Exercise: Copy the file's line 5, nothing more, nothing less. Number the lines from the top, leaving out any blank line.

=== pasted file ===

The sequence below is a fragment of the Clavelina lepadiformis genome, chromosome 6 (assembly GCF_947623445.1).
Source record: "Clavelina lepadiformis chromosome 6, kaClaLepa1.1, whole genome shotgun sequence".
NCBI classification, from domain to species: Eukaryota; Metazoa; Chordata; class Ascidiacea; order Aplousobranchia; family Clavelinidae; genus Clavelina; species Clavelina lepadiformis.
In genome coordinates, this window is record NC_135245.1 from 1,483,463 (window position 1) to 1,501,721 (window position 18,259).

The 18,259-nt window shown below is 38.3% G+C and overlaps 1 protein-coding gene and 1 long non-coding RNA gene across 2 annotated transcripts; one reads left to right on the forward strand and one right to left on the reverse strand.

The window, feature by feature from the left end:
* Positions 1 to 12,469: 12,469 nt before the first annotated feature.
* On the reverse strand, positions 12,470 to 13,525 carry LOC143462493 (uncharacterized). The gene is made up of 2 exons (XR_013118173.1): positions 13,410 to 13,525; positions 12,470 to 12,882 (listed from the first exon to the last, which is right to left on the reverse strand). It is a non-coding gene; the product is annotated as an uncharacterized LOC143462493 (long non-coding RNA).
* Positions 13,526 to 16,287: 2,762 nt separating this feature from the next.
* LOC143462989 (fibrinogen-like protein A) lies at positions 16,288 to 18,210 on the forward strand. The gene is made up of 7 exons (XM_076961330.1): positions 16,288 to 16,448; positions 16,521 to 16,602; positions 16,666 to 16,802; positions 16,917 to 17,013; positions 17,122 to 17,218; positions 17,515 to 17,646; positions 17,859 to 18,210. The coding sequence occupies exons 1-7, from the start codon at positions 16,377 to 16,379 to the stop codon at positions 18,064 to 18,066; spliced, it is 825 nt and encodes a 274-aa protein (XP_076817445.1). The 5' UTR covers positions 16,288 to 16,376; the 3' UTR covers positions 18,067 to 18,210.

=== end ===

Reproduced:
The 18,259-nt window shown below is 38.3% G+C and overlaps 1 protein-coding gene and 1 long non-coding RNA gene across 2 annotated transcripts; one reads left to right on the forward strand and one right to left on the reverse strand.